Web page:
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Posts Tagged ‘Cool Desert Nights Auto Show’

Classic Car Hood Ornament, Cool Desert Nights Auto Show, Richland, Washington, June 2010

Classic Car Hood Ornament, Cool Desert Nights Auto Show, Richland, Washington, June 2010 ©Weatherstone/Ron Almberg, Jr. (2010)

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Classic Car Hood Ornament, Cool Desert Nights Auto Show, Richland, Washington, June 2010

Classic Car Hood Ornament, Cool Desert Nights Auto Show, Richland, Washington, June 2010 ©Weatherstone/Ron Almberg, Jr. (2010)

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Classic Chevy Impala Hood Ornament, Cool Desert Nights Auto Show, Richland, June 2010

Classic Chevy Impala Hood Ornament, Cool Desert Nights Auto Show, Richland, June 2010 ©Weatherstone/Ron Almberg, Jr. (2010)

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Classic Mercury Hood Ornament, Cool Desert Nights Auto Show, Richland, Washington, June 2010

Classic Mercury Hood Ornament, Cool Desert Nights Auto Show, Richland, Washington, June 2010 ©Weatherstone/Ron Almberg, Jr. (2010)

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Classic Pontiac Hood Ornament, Cool Desert Nights, Richland, Washington, June 2010

Classic Pontiac Hood Ornament, Cool Desert Nights, Richland, Washington, June 2010 ©Weatherstone/Ron Almberg, Jr. (2010)

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Antique GMC Truck, Cool Desert Nights, Richland, Washington, June 2010

Antique GMC Truck, Cool Desert Nights, Richland, Washington, June 2010 ©Weatherstone/Ron Almberg, Jr. (2010)

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Individualism Versus Collectivism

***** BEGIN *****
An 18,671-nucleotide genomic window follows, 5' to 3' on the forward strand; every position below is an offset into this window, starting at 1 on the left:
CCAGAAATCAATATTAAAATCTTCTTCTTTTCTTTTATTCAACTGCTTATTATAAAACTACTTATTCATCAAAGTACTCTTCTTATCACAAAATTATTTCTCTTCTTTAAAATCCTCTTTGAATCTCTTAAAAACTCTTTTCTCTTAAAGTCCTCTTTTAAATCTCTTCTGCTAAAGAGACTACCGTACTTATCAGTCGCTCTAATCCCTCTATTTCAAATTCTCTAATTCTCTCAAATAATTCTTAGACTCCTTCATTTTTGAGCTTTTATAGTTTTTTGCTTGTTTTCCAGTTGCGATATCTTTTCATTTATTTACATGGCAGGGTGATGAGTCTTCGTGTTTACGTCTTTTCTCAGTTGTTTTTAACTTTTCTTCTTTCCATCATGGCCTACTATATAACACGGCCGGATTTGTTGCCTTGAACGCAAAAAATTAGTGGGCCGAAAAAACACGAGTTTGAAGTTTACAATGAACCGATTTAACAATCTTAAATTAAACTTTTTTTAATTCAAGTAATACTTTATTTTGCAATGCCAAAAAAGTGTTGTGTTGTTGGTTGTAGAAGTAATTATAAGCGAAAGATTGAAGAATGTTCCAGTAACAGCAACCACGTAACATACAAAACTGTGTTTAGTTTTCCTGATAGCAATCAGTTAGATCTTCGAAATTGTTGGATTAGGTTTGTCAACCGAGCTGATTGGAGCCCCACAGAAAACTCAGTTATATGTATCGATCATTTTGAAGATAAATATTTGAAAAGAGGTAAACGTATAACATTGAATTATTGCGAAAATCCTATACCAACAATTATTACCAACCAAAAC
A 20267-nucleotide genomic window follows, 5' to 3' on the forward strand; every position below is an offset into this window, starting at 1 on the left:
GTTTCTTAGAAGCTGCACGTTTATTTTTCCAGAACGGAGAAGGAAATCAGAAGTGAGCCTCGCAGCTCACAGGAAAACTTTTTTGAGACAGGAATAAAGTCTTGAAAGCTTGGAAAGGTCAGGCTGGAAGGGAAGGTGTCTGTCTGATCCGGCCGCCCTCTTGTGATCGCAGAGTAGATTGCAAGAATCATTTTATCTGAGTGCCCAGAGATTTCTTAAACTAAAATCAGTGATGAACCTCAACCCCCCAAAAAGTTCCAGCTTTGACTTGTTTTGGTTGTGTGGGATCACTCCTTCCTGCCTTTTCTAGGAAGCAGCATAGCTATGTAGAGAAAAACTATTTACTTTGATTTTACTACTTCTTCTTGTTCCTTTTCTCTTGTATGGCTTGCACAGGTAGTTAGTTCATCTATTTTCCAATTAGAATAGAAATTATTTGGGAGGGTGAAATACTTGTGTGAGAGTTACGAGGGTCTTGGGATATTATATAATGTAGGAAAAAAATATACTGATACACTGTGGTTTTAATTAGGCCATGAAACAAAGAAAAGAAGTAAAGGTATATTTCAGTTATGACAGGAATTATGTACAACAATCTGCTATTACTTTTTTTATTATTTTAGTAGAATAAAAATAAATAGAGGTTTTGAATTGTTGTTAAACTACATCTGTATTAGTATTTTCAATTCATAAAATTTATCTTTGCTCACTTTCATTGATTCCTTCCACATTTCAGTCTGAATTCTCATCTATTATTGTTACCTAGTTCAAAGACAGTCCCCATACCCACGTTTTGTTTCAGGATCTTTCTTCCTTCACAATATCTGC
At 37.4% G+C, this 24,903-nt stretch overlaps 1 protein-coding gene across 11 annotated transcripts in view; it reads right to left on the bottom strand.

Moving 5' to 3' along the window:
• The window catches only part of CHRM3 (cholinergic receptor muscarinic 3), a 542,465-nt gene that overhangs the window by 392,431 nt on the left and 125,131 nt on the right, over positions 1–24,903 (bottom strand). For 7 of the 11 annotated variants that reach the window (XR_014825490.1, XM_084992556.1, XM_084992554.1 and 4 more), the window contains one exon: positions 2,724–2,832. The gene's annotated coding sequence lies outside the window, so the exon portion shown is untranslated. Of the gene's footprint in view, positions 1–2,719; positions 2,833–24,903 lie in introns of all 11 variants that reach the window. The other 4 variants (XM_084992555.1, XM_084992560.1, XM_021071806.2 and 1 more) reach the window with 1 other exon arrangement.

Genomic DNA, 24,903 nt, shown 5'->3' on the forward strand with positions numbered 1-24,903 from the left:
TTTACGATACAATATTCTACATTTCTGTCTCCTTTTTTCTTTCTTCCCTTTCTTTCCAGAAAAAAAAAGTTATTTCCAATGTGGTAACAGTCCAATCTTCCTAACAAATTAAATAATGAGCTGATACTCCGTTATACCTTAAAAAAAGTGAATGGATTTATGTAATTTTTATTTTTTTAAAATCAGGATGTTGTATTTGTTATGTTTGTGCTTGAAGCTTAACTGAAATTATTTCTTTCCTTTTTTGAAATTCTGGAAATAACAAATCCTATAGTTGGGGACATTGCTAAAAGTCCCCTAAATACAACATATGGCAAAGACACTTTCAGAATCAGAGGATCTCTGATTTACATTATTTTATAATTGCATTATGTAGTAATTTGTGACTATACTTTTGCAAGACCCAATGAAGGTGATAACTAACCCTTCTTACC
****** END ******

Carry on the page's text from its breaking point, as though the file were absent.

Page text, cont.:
The pioneers of the United States of America were marked by a rugged individualism. While communities were formed for mutual protection and financial prosperity, it was most often the pioneer, settler or trader who explored and paved the way for them.  As such, much of America’s psyche is marked with an individualistic attitude.  As a society we value the stories of individuals who came to our shores and made a way for themselves.

Since the “wild West” has been settled and cultural values are now shaped more by the urban and suburban than the farm or ranch, the social psyche seems to be changing from an individualism mind-set to a collectivism one. As the population of America has shifted from agricultural settings to urban ones, the value of the individualism is not as prominent as that of the collective or community.  Is this good or bad?  I do not know.

The trouble arises, however, in attempting to define what are the rights of the individual versus what are the rights of the community. For those still attendant to the ethos of individualism, any discussion of social or community responsibilities is interpreted as an attempt to impose the  “evils” of socialism or communism.  On the other side of the spectrum, for those committed to the values of community and perceived social obligations, any objections from those committed to individual responsibilities and rewards is interpreted as irresponsible and uncaring.